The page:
1.3. dScript Format

When scripting, it is important to follow the dScript format as closely as possible to avoid parsing errors, unintended behaviors, or other mishaps that may arise.

1. Basic Script Structure

A script is composed of multiple key parts. The first is the “script container name”, and the second is the “script container type”. All other parts of the script vary depending on the container type.

The container name is simply what the script is called. For example, we may wish to create a script and name it “a_task_script”.

The container type is the type of script that the container will be. For example, we may want to make our script “a_task_script” a task type script.

Putting this together, we get the following:

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a_task_script:
    type: task
    script:
    - define nothing "This script does absolutely nothing!"

Figure 1.3.1 A task script that does nothing

You will learn more about each script container type and their various parts later.

2. Arguments and Quotes

There may be times when you have a command or a tag that has a space inside of it. We have an example script below:

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a_narrate_command:
    type: task
    script:
    - narrate My whole sentence is great, isn't it <player.name>!

Figure 1.3.2 An improperly written narrate command

When you put this script in your ./scripts/ folder and attempt to run it, you will just see “My” in your chat, and probably a couple of weird things in the debug printed to your console. But we wanted it to say out “My whole sentence is great, isn't it YOUR_USERNAME!” Why didn’t it do what we wanted it to do?

Each space is considered a “separator” between multiple arguments. The narrate command only needs one argument (it can take a second argument, but that argument has a special prefix so we can ignore it for now).

To Denizen, we’ve given it 7 different arguments and an open quote! It reads the first “argument” properly, but every “argument” afterwards is ignored and seen as weird. The single quote character ' in the word isn't is seen as the start of an argument, is invalid, and will cause parsing errors. Is there a way to get the whole sentence to be considered one argument, and to get the single quote to not cause strange behaviors?

Luckily, there is. If you encase something in quotes, Denizen will automatically consider the entire quoted segment as one argument. For example, Put me in quotes is considered 4 arguments while "Put me in quotes" is seen as only one! Below are two acceptable ways to quote an argument.

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a_narrate_command:
    type: task
    script:
    - narrate "My whole sentence is great, isn't it <player.name>!"
    - narrate 'My whole sentence is great, isn<&sq>t it <player.name>!'

Figure 1.3.3 Two ways to quote arguments in a command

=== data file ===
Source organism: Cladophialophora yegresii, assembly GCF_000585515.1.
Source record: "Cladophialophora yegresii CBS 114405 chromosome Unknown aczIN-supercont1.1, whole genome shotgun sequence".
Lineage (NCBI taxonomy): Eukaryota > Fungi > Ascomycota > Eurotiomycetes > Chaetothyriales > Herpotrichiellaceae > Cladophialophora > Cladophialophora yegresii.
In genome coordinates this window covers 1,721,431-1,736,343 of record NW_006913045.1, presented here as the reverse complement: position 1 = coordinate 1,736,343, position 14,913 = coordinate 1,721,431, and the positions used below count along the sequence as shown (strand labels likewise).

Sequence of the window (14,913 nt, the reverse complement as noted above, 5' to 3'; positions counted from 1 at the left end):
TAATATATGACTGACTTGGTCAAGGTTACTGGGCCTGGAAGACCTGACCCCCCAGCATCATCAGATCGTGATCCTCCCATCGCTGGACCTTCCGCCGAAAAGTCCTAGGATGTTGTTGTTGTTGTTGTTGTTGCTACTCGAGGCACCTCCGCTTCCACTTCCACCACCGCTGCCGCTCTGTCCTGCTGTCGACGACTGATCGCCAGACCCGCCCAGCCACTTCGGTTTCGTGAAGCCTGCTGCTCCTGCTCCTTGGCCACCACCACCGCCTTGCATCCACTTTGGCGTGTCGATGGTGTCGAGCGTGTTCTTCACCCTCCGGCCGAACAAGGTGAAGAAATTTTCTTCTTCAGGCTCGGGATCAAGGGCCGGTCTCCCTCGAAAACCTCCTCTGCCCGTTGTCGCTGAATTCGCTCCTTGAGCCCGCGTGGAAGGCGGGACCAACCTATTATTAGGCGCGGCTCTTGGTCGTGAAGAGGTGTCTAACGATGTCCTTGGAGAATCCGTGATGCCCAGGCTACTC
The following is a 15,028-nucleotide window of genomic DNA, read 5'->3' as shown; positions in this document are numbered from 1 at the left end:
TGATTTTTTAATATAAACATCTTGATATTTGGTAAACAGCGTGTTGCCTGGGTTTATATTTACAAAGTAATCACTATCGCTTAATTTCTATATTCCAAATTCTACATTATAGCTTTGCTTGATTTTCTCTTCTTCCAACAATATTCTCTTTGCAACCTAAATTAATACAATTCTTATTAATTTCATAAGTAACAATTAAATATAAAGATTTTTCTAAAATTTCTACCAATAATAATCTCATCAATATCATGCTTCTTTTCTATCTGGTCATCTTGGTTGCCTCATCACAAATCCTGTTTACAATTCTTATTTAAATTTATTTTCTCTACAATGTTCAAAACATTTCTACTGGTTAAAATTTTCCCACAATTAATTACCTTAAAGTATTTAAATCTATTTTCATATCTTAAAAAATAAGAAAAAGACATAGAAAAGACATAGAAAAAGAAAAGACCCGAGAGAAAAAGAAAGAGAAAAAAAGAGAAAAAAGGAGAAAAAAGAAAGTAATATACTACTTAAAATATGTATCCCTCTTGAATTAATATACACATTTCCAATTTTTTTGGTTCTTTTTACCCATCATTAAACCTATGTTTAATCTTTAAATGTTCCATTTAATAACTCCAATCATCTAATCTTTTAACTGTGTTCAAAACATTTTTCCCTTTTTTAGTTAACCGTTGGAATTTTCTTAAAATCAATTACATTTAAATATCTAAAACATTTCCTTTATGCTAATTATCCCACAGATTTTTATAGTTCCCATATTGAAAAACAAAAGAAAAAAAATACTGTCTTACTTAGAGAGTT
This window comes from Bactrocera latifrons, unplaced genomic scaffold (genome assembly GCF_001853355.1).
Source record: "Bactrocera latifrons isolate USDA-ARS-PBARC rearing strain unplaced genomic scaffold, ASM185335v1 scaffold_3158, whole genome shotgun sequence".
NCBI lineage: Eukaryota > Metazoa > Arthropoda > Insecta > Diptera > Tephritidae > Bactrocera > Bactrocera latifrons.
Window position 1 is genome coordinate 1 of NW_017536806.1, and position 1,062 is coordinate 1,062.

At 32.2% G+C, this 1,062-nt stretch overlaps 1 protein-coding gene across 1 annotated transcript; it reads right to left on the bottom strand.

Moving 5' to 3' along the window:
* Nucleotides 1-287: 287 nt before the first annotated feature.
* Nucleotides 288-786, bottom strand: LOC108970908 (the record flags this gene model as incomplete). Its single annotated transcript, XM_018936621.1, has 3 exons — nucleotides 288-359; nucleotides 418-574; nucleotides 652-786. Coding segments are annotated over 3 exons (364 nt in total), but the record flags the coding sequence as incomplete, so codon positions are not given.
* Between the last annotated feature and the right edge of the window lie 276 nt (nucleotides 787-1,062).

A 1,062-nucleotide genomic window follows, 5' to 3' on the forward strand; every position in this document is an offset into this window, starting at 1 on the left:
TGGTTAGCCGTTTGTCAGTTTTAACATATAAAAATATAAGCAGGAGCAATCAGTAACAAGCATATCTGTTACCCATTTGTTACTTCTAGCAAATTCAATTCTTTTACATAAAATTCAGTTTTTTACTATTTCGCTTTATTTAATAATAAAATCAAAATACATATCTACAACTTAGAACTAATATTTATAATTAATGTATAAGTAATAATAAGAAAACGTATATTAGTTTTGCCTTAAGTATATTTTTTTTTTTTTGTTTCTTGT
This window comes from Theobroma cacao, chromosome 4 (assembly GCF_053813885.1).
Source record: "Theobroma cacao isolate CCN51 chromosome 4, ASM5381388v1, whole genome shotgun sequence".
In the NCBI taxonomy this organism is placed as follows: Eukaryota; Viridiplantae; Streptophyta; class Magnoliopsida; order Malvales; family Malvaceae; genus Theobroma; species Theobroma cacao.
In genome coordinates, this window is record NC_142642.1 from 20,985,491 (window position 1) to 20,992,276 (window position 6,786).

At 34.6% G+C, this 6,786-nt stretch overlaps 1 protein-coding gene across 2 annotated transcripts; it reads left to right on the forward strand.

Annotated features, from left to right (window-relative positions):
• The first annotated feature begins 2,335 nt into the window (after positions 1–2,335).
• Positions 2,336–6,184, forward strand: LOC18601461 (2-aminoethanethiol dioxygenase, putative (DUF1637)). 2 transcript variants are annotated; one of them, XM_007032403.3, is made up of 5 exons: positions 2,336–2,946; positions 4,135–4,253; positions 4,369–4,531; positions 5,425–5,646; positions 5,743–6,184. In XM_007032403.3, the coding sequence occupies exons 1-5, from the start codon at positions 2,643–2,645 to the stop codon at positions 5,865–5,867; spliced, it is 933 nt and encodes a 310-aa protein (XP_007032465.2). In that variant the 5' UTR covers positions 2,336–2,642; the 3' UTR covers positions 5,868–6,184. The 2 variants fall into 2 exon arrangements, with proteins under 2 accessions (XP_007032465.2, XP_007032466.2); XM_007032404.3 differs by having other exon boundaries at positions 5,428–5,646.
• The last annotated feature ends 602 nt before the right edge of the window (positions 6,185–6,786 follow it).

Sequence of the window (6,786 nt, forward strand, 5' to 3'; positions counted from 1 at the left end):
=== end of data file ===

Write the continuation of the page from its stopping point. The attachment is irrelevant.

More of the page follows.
Note that when single quotes are used to quote an argument, the ' symbol in the word isn't is replaced with <&sq>. This is to prevent Denizen from prematurely ending the argument mid-sentence and from causing any parsing errors that may come from the ' at the end of the sentence. Always remember to escape quote characters inside of a quoted argument (use <&dq> for double quotes and <&sq> for single quotes).

3. Indentation

One of the most important aspect of writing in dScript is consistent indentation. Remember to keep a reasonable and consistent indentation pattern. The indents can be formed using TAB or any even amount of spaces. We strongly recommend that spaces are used to indent lines rather than TABs.

The example script below demonstrates these conventions well:

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a_task_script:
    type: task
    script:
    - narrate "Hello, <player.world.name>!"

another_task_script:
    type: task
    script:
    - narrate "Goodnight, <player.world.name>!"

Figure 1.3.4 An indentation demonstration

In this example, there are two task scripts (we will cover what task scripts are in Section 2.3). If you were to highlight each script, you would see that each indentation is formed using 4 spaces.

Indentation clearly tells Denizen which are script containers (the lines that are not indented) and what belongs to each script container (the lines that are indented). Indentation will also serve to clearly differentiate sections of script associated with particular relevant commands (for example, if and foreach).

Note

You don’t always have to use 4 spaces! Indentation using 2, 6, or even 8 spaces are all perfectly acceptable (indentations using an odd number of spaces are not)! Just remember to be consistent and organize your script well.

Always be careful when writing in dScript! If you’re not sure if a particular style of formatting works, it is recommended to test the script on a private dev server.